But while Rule 1403 currently requires such action by the Court, there was no such requirement in August, 1975, when appellant was sentenced. It is not ineffectiveness to fail to advance a claim or assert a right unsupported in the law. Commonwealth v. Roach, 479 Pa. 528, 388 A.2d 1056 (1978).
Similarly, appellant's contention that counsel was ineffective in failing to obtain an on-the-record rationale for sentencing, must also fail. While Commonwealth v. Riggins, 474 Pa. 115, 377 A.2d 140 (1977) now requires such an on-the-record statement, the law at the time of appellant's sentencing was otherwise. "We cannot impose upon trial counsel the qualities of a seer . . .". Commonwealth v. Triplett, 476 Pa. 83, 89, 381 A.2d 877, 881 (1977).
Finally appellant claims trial counsel was ineffective for failing to assure the record reflected the terms of a plea agreement. Appellant asserts a plea bargain had been entered into under which the Commonwealth would recommend no greater than a ten year maximum sentence on all charges in return for appellant's guilty plea and withdrawal of post-verdict motions. Appellant thus assigns as ineffectiveness counsel's failure to place the terms of the plea bargain on the record. The Commonwealth responds that the August 11, 1975, colloquy demonstrates there was no plea bargain of any sort. This is nonsense.
Appellant correctly notes the colloquy contains "obfuscation [which] must be read to be believed." Indeed the trial court was sufficiently perplexed that it recessed the proceedings for twenty-five minutes in order that counsel for the
[ 491 Pa. Page 180]
prosecution and defense might clarify their positions regarding whether a plea bargain had or had not been struck. When the proceedings reconvened the trial court conducted the colloquy expressly as if a plea agreement had in fact been reached. But that is not to say appellant's claim of ineffective assistance of counsel is meritorious. For while the colloquy does reflect that a plea bargain had been reached, there is no indication anywhere in the record that the agreement concerned sentencing. On the contrary the colloquy clearly demonstrates appellant was entering his plea in return for a decision by the Commonwealth to nolle prosse several charges then pending against appellant. Indeed, the colloquy contained the following:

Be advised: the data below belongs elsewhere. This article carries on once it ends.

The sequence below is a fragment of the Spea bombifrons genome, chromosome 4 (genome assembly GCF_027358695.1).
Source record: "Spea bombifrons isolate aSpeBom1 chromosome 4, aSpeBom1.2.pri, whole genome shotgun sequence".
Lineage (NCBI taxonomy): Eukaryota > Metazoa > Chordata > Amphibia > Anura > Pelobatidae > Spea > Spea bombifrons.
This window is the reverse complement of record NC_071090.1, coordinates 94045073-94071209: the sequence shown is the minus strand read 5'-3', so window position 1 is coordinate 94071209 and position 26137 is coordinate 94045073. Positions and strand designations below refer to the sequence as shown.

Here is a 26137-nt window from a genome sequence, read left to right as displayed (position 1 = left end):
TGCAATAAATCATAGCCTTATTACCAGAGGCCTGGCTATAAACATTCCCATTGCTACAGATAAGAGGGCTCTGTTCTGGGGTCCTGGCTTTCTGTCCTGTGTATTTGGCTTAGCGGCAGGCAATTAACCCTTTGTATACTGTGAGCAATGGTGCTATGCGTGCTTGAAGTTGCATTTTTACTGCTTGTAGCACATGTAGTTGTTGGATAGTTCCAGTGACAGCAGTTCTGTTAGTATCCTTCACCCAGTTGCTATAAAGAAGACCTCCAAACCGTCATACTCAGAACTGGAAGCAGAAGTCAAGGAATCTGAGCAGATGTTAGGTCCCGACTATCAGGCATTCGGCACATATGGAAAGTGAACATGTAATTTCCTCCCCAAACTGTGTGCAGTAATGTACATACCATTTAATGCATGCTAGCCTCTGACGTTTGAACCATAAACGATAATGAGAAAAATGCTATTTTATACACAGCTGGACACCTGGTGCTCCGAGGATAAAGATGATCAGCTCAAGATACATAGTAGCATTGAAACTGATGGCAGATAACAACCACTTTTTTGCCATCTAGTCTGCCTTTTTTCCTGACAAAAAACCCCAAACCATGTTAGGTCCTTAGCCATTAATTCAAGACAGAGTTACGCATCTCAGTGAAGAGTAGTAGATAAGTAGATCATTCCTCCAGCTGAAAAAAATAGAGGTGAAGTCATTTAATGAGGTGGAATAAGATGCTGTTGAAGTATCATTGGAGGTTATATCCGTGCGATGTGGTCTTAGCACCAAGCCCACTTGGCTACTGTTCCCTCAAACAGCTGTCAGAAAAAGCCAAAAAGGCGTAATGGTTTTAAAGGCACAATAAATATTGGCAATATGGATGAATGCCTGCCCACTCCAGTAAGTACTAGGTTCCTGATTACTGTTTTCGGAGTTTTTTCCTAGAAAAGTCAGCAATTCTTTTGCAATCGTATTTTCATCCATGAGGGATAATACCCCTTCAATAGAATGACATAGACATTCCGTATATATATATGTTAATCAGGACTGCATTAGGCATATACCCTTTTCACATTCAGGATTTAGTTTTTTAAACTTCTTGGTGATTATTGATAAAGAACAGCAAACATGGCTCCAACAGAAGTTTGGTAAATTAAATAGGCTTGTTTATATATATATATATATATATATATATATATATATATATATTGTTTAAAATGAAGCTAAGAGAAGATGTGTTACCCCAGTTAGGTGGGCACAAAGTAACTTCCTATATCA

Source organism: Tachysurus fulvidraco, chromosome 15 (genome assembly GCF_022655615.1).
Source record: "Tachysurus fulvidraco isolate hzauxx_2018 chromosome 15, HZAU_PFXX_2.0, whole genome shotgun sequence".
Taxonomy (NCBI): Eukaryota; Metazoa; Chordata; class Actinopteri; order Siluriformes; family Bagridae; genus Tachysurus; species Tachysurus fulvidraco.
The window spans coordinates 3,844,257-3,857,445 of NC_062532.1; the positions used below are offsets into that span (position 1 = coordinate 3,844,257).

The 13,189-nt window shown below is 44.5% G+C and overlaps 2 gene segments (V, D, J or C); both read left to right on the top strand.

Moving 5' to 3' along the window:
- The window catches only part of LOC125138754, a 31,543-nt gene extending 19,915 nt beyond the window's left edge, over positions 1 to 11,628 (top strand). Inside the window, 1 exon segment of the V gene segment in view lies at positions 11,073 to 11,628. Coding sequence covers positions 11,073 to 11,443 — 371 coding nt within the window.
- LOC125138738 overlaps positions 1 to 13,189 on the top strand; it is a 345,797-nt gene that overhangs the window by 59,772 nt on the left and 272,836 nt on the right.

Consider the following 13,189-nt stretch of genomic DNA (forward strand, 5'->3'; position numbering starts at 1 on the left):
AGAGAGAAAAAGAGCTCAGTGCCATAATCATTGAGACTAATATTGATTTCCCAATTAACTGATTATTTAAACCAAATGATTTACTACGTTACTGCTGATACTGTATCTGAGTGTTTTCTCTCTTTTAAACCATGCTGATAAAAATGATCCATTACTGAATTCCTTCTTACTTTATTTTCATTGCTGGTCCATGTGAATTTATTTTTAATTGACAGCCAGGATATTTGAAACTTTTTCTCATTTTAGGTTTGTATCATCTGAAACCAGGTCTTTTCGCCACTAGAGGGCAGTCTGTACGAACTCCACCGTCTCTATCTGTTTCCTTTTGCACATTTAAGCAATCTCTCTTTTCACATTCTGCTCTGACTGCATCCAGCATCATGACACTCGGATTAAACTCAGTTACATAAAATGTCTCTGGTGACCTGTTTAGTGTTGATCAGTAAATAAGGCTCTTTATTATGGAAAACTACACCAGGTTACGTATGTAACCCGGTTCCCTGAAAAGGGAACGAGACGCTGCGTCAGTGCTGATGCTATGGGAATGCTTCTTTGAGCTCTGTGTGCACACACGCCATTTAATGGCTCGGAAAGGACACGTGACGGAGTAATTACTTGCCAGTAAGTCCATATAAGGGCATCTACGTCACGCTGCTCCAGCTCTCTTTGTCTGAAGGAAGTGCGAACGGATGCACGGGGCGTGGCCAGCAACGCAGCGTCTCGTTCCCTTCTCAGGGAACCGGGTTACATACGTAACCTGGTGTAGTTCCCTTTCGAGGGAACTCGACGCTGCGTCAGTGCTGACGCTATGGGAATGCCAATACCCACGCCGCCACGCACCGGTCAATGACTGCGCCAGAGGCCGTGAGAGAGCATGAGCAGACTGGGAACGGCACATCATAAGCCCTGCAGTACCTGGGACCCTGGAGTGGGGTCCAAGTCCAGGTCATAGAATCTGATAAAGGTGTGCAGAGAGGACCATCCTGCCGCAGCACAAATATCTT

"[BY THE COURT] Q: Is there any agreement or understanding as to what your punishment would be?
The PCHA Court found nothing in appellant's case to convince it sentencing considerations were involved in the plea. Appellant's trial counsel testified he received no promise of a sentence recommendation from the prosecution nor did he discuss one with appellant.
The burden is on appellant in a post conviction proceeding to show ineffective assistance of counsel as an independent basis of relief. Commonwealth v. Sherard, 483 Pa. 183, 394 A.2d 971 (1978). Our review of the record does not persuade us the PCHA Court erred in concluding appellant had not met his burden. Appellant's claim to the contrary is without merit.
The order of the Superior Court affirming the denial of post-conviction relief is reversed as to No. 21 of 1975 and the record is remanded to the trial court for proceedings consistent with this opinion. Otherwise the order of the Superior Court is affirmed.